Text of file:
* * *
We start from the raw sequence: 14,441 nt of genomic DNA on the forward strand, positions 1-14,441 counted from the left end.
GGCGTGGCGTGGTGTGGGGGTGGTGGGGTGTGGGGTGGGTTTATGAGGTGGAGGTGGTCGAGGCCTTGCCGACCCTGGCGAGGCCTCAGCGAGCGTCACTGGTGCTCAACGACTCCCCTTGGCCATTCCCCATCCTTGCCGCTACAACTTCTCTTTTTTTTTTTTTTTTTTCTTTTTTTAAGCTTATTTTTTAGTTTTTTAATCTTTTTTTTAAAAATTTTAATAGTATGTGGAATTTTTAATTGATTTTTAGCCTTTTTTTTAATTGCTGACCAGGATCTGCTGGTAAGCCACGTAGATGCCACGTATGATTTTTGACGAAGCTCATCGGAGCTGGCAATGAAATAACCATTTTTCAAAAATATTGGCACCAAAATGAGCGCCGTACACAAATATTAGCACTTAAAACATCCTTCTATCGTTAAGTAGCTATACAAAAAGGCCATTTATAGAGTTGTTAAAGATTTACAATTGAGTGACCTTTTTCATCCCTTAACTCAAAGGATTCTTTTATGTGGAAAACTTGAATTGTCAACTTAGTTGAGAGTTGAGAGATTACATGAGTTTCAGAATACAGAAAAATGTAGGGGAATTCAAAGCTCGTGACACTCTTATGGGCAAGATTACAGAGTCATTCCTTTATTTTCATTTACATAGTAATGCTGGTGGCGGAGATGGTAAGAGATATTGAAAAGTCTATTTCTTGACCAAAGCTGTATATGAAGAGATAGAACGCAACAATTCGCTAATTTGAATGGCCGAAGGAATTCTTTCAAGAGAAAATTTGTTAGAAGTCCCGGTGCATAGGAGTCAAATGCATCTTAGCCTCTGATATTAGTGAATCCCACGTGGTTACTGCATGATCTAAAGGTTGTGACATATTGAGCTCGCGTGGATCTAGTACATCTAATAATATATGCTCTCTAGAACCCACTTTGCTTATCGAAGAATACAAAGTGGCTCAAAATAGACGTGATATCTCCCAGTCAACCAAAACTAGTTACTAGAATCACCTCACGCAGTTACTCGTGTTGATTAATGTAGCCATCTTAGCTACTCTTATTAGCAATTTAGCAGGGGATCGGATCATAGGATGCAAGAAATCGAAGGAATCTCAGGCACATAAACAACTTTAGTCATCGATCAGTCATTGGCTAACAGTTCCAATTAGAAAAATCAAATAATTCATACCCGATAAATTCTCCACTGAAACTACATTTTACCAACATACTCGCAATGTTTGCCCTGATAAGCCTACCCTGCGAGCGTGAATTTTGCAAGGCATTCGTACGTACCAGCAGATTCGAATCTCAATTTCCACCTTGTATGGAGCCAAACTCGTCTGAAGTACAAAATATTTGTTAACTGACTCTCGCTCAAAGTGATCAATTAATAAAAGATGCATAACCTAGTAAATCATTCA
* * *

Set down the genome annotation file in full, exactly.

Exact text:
We start from the raw sequence: 14,441 nt of genomic DNA on the forward strand, positions 1-14,441 counted from the left end.
GGCGTGGCGTGGTGTGGGGGTGGTGGGGTGTGGGGTGGGTTTATGAGGTGGAGGTGGTCGAGGCCTTGCCGACCCTGGCGAGGCCTCAGCGAGCGTCACTGGTGCTCAACGACTCCCCTTGGCCATTCCCCATCCTTGCCGCTACAACTTCTCTTTTTTTTTTTTTTTTTTCTTTTTTTAAGCTTATTTTTTAGTTTTTTAATCTTTTTTTTAAAAATTTTAATAGTATGTGGAATTTTTAATTGATTTTTAGCCTTTTTTTTAATTGCTGACCAGGATCTGCTGGTAAGCCACGTAGATGCCACGTATGATTTTTGACGAAGCTCATCGGAGCTGGCAATGAAATAACCATTTTTCAAAAATATTGGCACCAAAATGAGCGCCGTACACAAATATTAGCACTTAAAACATCCTTCTATCGTTAAGTAGCTATACAAAAAGGCCATTTATAGAGTTGTTAAAGATTTACAATTGAGTGACCTTTTTCATCCCTTAACTCAAAGGATTCTTTTATGTGGAAAACTTGAATTGTCAACTTAGTTGAGAGTTGAGAGATTACATGAGTTTCAGAATACAGAAAAATGTAGGGGAATTCAAAGCTCGTGACACTCTTATGGGCAAGATTACAGAGTCATTCCTTTATTTTCATTTACATAGTAATGCTGGTGGCGGAGATGGTAAGAGATATTGAAAAGTCTATTTCTTGACCAAAGCTGTATATGAAGAGATAGAACGCAACAATTCGCTAATTTGAATGGCCGAAGGAATTCTTTCAAGAGAAAATTTGTTAGAAGTCCCGGTGCATAGGAGTCAAATGCATCTTAGCCTCTGATATTAGTGAATCCCACGTGGTTACTGCATGATCTAAAGGTTGTGACATATTGAGCTCGCGTGGATCTAGTACATCTAATAATATATGCTCTCTAGAACCCACTTTGCTTATCGAAGAATACAAAGTGGCTCAAAATAGACGTGATATCTCCCAGTCAACCAAAACTAGTTACTAGAATCACCTCACGCAGTTACTCGTGTTGATTAATGTAGCCATCTTAGCTACTCTTATTAGCAATTTAGCAGGGGATCGGATCATAGGATGCAAGAAATCGAAGGAATCTCAGGCACATAAACAACTTTAGTCATCGATCAGTCATTGGCTAACAGTTCCAATTAGAAAAATCAAATAATTCATACCCGATAAATTCTCCACTGAAACTACATTTTACCAACATACTCGCAATGTTTGCCCTGATAAGCCTACCCTGCGAGCGTGAATTTTGCAAGGCATTCGTACGTACCAGCAGATTCGAATCTCAATTTCCACCTTGTATGGAGCCAAACTCGTCTGAAGTACAAAATATTTGTTAACTGACTCTCGCTCAAAGTGATCAATTAATAAAAGATGCATAACCTAGTAAATCATTCA